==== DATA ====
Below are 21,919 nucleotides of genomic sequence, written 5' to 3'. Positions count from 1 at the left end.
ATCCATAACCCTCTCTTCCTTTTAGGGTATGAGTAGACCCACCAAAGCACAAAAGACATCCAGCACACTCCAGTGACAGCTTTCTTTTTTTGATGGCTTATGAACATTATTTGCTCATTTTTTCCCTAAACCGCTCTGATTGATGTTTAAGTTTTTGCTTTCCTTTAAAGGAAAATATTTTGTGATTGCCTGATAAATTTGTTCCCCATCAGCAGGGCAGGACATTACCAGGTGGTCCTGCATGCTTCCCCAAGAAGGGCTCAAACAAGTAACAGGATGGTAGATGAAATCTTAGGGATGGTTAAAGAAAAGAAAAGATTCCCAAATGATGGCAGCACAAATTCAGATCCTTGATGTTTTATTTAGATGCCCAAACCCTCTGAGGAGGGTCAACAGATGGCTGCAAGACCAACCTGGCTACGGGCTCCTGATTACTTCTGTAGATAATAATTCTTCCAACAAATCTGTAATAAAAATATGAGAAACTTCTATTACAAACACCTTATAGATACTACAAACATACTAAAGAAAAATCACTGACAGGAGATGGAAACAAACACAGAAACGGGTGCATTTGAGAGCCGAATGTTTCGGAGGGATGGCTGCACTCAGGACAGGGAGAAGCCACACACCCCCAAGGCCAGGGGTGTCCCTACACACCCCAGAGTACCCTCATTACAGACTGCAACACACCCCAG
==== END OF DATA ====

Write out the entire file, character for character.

Below are 21,919 nucleotides of genomic sequence, written 5' to 3'. Positions count from 1 at the left end.
ATCCATAACCCTCTCTTCCTTTTAGGGTATGAGTAGACCCACCAAAGCACAAAAGACATCCAGCACACTCCAGTGACAGCTTTCTTTTTTTGATGGCTTATGAACATTATTTGCTCATTTTTTCCCTAAACCGCTCTGATTGATGTTTAAGTTTTTGCTTTCCTTTAAAGGAAAATATTTTGTGATTGCCTGATAAATTTGTTCCCCATCAGCAGGGCAGGACATTACCAGGTGGTCCTGCATGCTTCCCCAAGAAGGGCTCAAACAAGTAACAGGATGGTAGATGAAATCTTAGGGATGGTTAAAGAAAAGAAAAGATTCCCAAATGATGGCAGCACAAATTCAGATCCTTGATGTTTTATTTAGATGCCCAAACCCTCTGAGGAGGGTCAACAGATGGCTGCAAGACCAACCTGGCTACGGGCTCCTGATTACTTCTGTAGATAATAATTCTTCCAACAAATCTGTAATAAAAATATGAGAAACTTCTATTACAAACACCTTATAGATACTACAAACATACTAAAGAAAAATCACTGACAGGAGATGGAAACAAACACAGAAACGGGTGCATTTGAGAGCCGAATGTTTCGGAGGGATGGCTGCACTCAGGACAGGGAGAAGCCACACACCCCCAAGGCCAGGGGTGTCCCTACACACCCCAGAGTACCCTCATTACAGACTGCAACACACCCCAG